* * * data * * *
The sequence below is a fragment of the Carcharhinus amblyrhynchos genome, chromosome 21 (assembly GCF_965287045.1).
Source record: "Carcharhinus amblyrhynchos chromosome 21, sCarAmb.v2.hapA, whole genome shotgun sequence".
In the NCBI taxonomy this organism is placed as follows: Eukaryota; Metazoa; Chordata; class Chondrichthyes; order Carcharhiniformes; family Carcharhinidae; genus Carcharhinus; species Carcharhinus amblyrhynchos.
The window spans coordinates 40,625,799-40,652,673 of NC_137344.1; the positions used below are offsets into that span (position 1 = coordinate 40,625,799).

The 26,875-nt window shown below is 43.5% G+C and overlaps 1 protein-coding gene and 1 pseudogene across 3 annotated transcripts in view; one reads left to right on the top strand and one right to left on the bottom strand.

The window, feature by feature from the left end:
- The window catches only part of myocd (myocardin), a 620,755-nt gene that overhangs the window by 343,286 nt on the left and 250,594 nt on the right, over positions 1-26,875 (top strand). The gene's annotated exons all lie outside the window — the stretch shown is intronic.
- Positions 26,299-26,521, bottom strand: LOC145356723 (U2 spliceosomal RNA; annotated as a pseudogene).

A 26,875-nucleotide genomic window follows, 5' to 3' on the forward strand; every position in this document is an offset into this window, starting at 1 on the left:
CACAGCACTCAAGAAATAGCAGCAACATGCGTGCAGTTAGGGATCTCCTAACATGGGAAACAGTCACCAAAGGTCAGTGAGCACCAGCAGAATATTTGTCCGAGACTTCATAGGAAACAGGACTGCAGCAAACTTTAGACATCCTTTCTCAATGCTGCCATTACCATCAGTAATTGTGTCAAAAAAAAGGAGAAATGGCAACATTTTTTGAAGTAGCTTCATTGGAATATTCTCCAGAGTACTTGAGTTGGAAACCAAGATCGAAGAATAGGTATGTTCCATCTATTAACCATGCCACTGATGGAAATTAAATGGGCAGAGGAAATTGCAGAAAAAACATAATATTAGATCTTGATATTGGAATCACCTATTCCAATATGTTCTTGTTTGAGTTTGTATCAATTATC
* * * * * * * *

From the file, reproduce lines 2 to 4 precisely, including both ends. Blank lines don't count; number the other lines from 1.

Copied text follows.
Source record: "Carcharhinus amblyrhynchos chromosome 21, sCarAmb.v2.hapA, whole genome shotgun sequence".
In the NCBI taxonomy this organism is placed as follows: Eukaryota; Metazoa; Chordata; class Chondrichthyes; order Carcharhiniformes; family Carcharhinidae; genus Carcharhinus; species Carcharhinus amblyrhynchos.
The window spans coordinates 40,625,799-40,652,673 of NC_137344.1; the positions used below are offsets into that span (position 1 = coordinate 40,625,799).